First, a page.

The worst thing about DRM is that, most of the time, everything seems to work

This post is by Kat Walsh, a lawyer with extensive background in the free culture movement, who recently joined the Free Software Foundation's board of directors. The post was written for the 2015 International Day Against DRM.

Everyone knows how to recognize cartoon villains. They twirl their mustaches as they kick puppies, delivering speeches about world domination for personal gain, and often let their arrogance lead to their undoing. People recognize this kind of evil immediately and rise up in protest, banding together to resist. In the real world, most evils are much harder to see coming: they look reasonable at first, perhaps taking just a little bit from many people to get to some unexpected end. Once the effect is widespread enough that most people notice, you have a systemic problem that's hard to get rid of. The evil that's easy to identify is easy to fight. The one that initially looks like something good can betray you, and that's why when we recognize it, we need to speak out against it.

Digital Restrictions Management used to twirl its mustache and kick puppies, making our devices nearly unusable, and we saw it and tried to drive it out of town. But now it's changed out of its costume and just wants you to sign a little agreement, really just a formality, nothing you'll even notice. It seems reasonable enough... until we realize what the fine print was telling us we couldn't do.

It became harder for everyone to avoid these traps when DRM started to work better. Now, people unknowingly let their own software work against their interest because most of the time, for most people, everything works pretty well. You can happily use it in approved ways on approved devices and not even notice it is there. (And sometimes user interfaces make it unclear how you would copy anything even if DRM wasn't there to stop you.) The clunky, broken DRM more common in earlier software was easy to see as something standing between you and your own media. But smooth, well-functioning, nearly-invisible DRM is just tricking you into not noticing, silently ready to betray you as soon as you try to do something "forbidden."

Maybe you don't think this is so bad. You didn't want to do anything illegal in the first place, you say, and if someone didn't give you the right to copy, you don't want it. But you don't have to be a scofflaw to run into the limitations imposed by DRM. You did get the right to copy: the many exceptions to copyright are so important that they're written into law. DRM takes those exceptions away from you and gives you only what someone else decides you ought to have. It neutralizes your rights to quote, criticize, teach about, and archive.

Try to copy a song to use on a new device, read an ebook via text-to-speech, extract a video clip, and with DRM, you can find yourself thwarted by the devices you thought were your own. It might be a small inconvenience to you--but what about librarians and archivists, teachers, artists and documentarians, journalists, or anyone with different needs, all of whom depend on having media that they truly have control over? Fortunately, DRM doesn't stop everyone... yet. But even if that remains true, do we want a society where the only people who can stand up for your rights are the ones willing to break anti-circumvention laws?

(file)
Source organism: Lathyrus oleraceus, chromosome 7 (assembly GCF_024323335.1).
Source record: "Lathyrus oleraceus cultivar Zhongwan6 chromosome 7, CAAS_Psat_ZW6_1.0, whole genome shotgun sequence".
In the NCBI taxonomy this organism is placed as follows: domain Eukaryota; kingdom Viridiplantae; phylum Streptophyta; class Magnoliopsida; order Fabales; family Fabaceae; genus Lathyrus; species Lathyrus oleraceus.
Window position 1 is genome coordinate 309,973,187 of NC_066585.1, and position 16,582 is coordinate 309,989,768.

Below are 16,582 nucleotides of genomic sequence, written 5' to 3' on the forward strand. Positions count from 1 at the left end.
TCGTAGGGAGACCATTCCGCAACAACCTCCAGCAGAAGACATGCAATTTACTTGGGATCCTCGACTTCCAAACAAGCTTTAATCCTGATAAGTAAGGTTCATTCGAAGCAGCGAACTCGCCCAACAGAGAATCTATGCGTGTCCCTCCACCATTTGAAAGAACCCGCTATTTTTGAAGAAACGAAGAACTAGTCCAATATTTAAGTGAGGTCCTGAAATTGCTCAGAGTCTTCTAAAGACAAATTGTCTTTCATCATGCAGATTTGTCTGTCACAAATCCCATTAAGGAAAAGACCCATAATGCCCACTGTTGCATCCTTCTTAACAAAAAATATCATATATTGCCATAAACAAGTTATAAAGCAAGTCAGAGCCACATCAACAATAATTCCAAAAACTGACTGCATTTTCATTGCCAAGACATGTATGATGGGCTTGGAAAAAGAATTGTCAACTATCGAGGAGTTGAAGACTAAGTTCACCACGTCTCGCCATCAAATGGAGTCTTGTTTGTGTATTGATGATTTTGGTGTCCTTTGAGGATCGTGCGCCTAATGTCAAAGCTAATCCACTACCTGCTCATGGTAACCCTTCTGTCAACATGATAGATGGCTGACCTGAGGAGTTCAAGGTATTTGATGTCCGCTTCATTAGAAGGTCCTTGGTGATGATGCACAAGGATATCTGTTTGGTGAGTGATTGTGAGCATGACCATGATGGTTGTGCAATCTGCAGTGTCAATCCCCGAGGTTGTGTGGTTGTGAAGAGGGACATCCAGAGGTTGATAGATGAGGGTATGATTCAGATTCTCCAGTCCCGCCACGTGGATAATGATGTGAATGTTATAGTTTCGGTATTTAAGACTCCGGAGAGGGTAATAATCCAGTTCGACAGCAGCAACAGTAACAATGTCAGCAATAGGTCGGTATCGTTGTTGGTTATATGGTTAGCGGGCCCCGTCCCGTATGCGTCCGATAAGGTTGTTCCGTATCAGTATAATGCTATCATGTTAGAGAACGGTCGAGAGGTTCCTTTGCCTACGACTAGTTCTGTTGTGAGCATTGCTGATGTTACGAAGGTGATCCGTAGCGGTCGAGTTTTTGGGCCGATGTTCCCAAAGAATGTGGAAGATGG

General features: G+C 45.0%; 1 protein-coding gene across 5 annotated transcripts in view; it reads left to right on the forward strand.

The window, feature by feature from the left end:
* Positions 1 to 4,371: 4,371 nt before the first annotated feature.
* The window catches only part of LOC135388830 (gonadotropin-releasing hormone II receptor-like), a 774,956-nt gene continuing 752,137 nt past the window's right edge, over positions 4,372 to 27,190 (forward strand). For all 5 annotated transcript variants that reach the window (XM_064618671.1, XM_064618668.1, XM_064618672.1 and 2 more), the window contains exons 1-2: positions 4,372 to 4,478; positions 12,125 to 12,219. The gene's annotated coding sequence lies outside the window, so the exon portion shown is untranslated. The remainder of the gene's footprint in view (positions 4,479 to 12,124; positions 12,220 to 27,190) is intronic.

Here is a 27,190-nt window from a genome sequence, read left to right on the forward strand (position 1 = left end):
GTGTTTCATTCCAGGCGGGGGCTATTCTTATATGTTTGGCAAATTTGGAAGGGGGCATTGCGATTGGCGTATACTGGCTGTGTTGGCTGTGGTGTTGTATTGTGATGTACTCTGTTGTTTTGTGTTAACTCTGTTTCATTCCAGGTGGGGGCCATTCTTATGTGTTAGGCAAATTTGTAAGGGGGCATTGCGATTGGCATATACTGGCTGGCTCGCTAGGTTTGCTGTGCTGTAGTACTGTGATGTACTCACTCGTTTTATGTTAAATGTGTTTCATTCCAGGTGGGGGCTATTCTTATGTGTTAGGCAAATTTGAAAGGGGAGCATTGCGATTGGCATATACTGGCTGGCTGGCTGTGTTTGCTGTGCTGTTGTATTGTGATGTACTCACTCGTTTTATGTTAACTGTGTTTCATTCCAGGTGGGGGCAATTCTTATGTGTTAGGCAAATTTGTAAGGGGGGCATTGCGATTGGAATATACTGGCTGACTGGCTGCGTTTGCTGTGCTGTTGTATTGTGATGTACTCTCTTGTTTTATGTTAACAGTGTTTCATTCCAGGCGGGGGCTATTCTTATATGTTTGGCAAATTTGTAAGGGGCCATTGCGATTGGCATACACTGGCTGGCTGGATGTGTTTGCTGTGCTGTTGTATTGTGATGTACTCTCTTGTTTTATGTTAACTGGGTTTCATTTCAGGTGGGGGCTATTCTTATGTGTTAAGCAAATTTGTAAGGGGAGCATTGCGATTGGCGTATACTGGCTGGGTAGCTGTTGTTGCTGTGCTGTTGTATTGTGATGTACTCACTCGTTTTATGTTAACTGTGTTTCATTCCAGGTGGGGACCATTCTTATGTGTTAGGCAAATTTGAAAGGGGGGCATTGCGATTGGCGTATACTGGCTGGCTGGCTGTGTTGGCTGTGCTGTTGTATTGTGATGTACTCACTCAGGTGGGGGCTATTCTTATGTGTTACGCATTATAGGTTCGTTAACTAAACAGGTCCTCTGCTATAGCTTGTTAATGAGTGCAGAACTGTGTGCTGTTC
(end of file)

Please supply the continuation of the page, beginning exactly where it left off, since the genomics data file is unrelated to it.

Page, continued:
The software you use, for digital media and everything else, should serve your interests. It shouldn't spy on you, nanny you, or make choices for you against your wishes. But DRM lets someone else choose what your device does. If you can't change what it does or even see what's it's doing, it doesn't respect your freedom; it only respects its owner. And that isn't you.

If DRM doesn't respect anyone's rights, why does it stick around? The market is broken and can't respond well--because DRM mostly works. When you buy encumbered media, you might only discover its problems long after you've made your purchase. As far as the industry is concerned, you're just another happy customer. When you bought it, you told the market it was what you wanted. When you silently stop buying intentionally broken products, it's obviously because you've discovered "piracy," and the lost sales might be used to justify even more oppressive restrictions.

You can take action to stop DRM from taking away your freedoms! Defective by Design's Actions page gives you several options, including cancelling services that depend on it and telling them why, and instead supporting media labeled as DRM-free. And tell others to do the same -- those restricting your rights have wised up, and no longer make the mistakes of cartoon villains. We can only stop the damage if we see it coming together.

To discuss this post with Kat, email her at or follow her at @mindspillage on Twitter. See Defective by Design's recommendations of social media platforms.

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The worst thing about DRM is that, most of the time, everything seems to work by Kat Walsh is licensed under a Creative Commons Attribution-ShareAlike 4.0 International License.